Pope Francis recently reaffirmed that religious freedom is "a fundamental human right" and warned against the impulse to "relegate [religions] to the enclosed precincts of churches, synagogues or mosques." The freedom of religion cannot be reduced to the freedom of worship.
This resonates with the rich tradition of religious liberty in our country, which has long allowed Catholics and other people of faith to live out their beliefs beyond the sanctuary, whether by healing the sick, educating the young or feeding and clothing the poor.
But a mandate of the U.S. Department of Health and Human Services (HHS) now jeopardizes these important ministries — health care, education, and social services — by forcing them to participate in covering drugs and devices that violate Catholic teaching. The mandate was enforced against some ministries beginning January 1.
In order to protect their freedom to serve, many Catholic dioceses and their non-profit ministries took the difficult step of filing federal lawsuits in courts around the country. Most of those results have been encouraging.
For instance, a federal court in Pennsylvania issued an order blocking the government from enforcing the mandate against the Dioceses of Pittsburgh and Erie and their related charitable, religious and educational ministries. The court found that enforcement could result in "decreased donations, loss of employees to other employers, loss of services" and fines that could compel the closure of ministries that greatly benefit their communities. Soon after, a New York federal court granted similar relief on similar grounds. And on Tuesday, Supreme Court Justice Sonia Sotomayor granted a stay in a case brought by the Little Sisters of the Poor, allowing them at least a temporary reprieve from the requirement.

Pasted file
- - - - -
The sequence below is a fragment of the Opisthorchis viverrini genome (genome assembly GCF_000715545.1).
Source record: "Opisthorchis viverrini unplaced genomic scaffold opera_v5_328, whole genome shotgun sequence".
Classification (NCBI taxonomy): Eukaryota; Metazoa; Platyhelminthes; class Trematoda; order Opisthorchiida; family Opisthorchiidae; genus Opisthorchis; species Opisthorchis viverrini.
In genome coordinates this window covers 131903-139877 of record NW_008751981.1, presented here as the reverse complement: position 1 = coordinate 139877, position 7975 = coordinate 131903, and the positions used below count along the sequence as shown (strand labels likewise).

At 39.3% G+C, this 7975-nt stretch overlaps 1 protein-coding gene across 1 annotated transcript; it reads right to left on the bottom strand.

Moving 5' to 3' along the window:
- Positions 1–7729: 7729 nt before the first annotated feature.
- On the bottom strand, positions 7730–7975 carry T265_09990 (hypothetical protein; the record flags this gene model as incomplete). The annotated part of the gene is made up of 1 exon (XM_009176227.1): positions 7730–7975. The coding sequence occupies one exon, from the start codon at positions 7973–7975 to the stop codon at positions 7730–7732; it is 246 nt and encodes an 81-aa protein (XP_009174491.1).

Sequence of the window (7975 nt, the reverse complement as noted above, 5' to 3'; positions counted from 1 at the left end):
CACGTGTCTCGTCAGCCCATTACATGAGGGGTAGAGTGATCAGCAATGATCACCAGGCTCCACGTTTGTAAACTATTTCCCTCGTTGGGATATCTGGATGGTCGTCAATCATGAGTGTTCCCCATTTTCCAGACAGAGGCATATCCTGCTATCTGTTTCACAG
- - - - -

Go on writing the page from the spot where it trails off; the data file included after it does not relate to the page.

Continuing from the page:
And in burdening that religious exercise, the mandate also harms those we serve, and in turn, the common good. Requiring these non-profits to set aside money to pay these onerous fines may threaten their very existence. In more ways than one, this serves no one.
As one of the plaintiffs in Pennsylvania testified, the fines imposed by the mandate "would be devastating for all of our clients, the poor — these are single women, children." The reduction or elimination of these ministries means that fewer people get the hot meal, health care, education or counseling that they have come to rely on.
We hope that the Supreme Court will ultimately affirm the decisions finding the mandate illegal. But in the meantime, the government can start enforcing the mandate now on those faith-based non-profits that haven't gotten relief from the courts. So now is the time for Congress to act to at least delay, if not lift altogether, this onerous burden from our ministries.
Various exemptions and delays have already been granted against the mandates of the health care reform law, for financial, administrative and other reasons. It is high time to show the same respect for religious freedom — before it is too late.
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